“With ‘Black Coffee’ I should have been more patient!” he exclaimed. Mark shared that two weeks after completing the screenplay he sent it out the to the leads, Christian Keyes and Darrin Henson. The moment the two agreed to the project, he then sent it to a partnering production company. Within twenty minutes of seeing it, the production company said: “let’s make this.” Mark said, “Two months later we were in production. I think that was too soon for me. I wanted a company that was going to really market the project and not just put money behind it.” Mark expressed joy regarding his first theatrical release. However, there was a tinge of dissatisfaction at the marketing aspect of the movie. It only opened in six cities.
Social Consciousness Highlighting the Positive
There’s one thread that seemed woven into each of our topics, regardless of what we discussed. That was the idea of social consciousness. Mark was always shedding light on the positive aspects of the black community as well as bringing direction on how to strengthen it. When speaking of “Black Butterfly”, Mark Harris noted that the film is about the issues of molestation and community. ‘Black Coffee’ gives prominence to blacks owning and opening businesses in their own communities. “I Used to Love Her” shed light on the effects of music on our communities. But, it covered other serious topics, including harvesting organs and police brutality. Mark Harris with his very keen sense of direction states his case in a very simplified manner. When he speaks, the essence of his message is, “It’s not that hard. This is what we should be doing”.
Meanwhile, Mel Roberson’s passion stood out as he described the ills that plague the Black Community. “The music industry ties into social conditioning,” says Mel. He asserts that “The music pushes violence and controls imaging that then leads to arrests, lack of responsibility and family disintegration. The music industry has changed a genre that was designed for the uplifting of a people to sex, drugs, murder and misogynistic music. We hear it so much we become desensitized to it.” Mark wholeheartedly agreed. Apparently, Mel so cleverly conveyed his own thoughts there was no need for him to speak on it further other than to say “That’s exactly right.”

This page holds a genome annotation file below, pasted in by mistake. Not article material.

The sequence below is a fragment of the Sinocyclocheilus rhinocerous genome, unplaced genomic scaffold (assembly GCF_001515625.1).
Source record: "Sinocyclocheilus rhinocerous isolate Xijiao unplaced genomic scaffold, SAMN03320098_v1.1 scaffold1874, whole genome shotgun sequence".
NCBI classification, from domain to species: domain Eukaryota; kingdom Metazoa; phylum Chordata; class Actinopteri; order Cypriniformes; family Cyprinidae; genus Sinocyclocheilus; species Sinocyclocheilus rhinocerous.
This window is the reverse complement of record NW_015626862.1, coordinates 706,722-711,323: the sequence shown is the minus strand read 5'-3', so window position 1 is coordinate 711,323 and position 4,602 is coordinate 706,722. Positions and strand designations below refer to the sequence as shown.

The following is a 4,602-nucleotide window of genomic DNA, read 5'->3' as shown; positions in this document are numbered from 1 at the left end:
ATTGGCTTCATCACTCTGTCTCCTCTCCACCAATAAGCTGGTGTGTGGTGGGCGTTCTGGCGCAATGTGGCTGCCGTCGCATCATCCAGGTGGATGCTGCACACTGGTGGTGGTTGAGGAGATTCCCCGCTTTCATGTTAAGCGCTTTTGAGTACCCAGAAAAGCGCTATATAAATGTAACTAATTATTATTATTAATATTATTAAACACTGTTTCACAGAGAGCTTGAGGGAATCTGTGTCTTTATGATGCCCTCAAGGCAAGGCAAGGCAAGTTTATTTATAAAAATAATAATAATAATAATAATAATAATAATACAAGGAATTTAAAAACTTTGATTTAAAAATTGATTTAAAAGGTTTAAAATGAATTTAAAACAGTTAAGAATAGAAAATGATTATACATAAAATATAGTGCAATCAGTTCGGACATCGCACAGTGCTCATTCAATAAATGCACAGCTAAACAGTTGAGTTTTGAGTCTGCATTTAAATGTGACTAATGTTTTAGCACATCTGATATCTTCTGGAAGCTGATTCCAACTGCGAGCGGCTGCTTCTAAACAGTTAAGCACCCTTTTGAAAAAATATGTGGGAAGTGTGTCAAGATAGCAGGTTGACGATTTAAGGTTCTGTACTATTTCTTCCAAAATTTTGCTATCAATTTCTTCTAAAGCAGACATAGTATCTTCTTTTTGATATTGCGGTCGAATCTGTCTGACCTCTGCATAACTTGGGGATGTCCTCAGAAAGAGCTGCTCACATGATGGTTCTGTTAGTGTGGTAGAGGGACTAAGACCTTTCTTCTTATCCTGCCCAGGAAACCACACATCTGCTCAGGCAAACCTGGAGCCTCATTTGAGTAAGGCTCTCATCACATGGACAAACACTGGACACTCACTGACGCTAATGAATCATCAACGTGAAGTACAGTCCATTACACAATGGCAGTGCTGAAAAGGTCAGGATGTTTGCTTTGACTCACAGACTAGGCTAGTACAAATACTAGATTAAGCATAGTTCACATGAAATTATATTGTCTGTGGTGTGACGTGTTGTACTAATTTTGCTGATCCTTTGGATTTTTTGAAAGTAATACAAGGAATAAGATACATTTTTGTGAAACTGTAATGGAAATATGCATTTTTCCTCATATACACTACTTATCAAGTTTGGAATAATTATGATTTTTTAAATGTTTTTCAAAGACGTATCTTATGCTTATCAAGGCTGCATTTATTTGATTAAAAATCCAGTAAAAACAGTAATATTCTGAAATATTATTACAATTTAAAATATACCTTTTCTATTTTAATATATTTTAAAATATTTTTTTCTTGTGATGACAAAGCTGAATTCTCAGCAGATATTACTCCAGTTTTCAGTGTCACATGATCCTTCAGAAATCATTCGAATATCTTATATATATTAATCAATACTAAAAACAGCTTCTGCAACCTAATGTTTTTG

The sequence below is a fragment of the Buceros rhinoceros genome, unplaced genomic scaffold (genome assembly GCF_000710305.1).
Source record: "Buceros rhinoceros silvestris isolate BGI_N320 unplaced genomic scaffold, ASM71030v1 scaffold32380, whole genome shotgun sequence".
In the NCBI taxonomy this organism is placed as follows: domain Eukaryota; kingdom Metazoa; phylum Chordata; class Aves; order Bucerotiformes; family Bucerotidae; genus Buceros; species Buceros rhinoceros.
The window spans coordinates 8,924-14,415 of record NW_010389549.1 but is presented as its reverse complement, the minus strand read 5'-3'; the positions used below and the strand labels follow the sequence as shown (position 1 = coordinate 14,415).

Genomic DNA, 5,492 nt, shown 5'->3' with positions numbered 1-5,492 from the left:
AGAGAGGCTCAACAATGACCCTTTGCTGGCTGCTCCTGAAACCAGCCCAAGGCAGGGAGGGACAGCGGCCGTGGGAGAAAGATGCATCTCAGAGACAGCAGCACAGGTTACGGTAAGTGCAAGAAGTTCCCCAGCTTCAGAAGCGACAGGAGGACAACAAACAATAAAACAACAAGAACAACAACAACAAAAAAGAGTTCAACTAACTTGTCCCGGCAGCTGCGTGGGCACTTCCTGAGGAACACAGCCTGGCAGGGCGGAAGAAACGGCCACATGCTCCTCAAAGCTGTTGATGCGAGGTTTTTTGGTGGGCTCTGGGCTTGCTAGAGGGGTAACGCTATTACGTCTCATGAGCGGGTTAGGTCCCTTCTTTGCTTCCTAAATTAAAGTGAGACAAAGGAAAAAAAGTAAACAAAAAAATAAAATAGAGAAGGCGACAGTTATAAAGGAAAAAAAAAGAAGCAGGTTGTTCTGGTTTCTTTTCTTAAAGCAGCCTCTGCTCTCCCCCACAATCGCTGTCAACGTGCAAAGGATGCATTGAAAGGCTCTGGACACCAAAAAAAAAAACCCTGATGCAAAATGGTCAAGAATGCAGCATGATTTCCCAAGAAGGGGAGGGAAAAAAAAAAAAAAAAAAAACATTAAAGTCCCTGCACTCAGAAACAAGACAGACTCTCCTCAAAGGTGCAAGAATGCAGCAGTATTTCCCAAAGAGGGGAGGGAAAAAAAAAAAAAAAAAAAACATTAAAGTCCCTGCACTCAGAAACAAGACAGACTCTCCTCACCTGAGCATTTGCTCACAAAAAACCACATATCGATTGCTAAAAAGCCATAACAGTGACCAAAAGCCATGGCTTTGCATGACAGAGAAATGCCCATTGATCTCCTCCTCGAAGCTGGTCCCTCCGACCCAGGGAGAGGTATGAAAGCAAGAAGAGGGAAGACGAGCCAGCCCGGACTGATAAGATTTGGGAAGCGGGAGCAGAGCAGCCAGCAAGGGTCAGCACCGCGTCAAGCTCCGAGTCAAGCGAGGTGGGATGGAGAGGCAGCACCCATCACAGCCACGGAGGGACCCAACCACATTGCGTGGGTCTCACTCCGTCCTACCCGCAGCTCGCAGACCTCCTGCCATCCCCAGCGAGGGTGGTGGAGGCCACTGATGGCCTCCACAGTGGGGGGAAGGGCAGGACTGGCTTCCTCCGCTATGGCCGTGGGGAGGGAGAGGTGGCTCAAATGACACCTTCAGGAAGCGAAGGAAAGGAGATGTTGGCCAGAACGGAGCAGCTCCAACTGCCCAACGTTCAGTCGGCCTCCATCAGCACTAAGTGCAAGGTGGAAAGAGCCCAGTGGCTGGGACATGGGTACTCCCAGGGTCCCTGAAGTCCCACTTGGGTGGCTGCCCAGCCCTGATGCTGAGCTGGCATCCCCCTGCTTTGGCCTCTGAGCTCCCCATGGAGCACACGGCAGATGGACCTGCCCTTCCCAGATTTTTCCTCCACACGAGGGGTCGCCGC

Mark’s Power–Seeing the Good
When asked if he has run into criticism for his willingness to unveil some these issues, Harris replied no. He just said it’s all good. But, then again maybe it’s because Mark only sees good. His idea to recreate everything a person may have negative connotations about seems to be his hallmark. For example, there’s his passion for bringing businessmen back to the forefront of black communities. His work to develop images that will advance the culture of African Americans is serving him well. He mentioned having an impact on persons who have seen “Black Coffee” and have started their own business. “We’ve gotten a record of black business increase since the release of the film, [including] a lot of women,” says Mark.
Mel Roberson shed some more light on how notable these achievements are in the current environment. He says that the ideologies of rap music–popping mollies and how many women can we sleep with–has created a terrible condition in our community. He points out that we are a rhythmic people, and we naturally gravitate to music. Little boys now think it’s ok to carry guns and sell drugs to make their money. Having said that, we think what pioneers like Mark are achieving is simply incredible. They are plunging forward regardless of adversity to achieve a common goal, a common dream. For Mark, this is a dream realized with much more to come.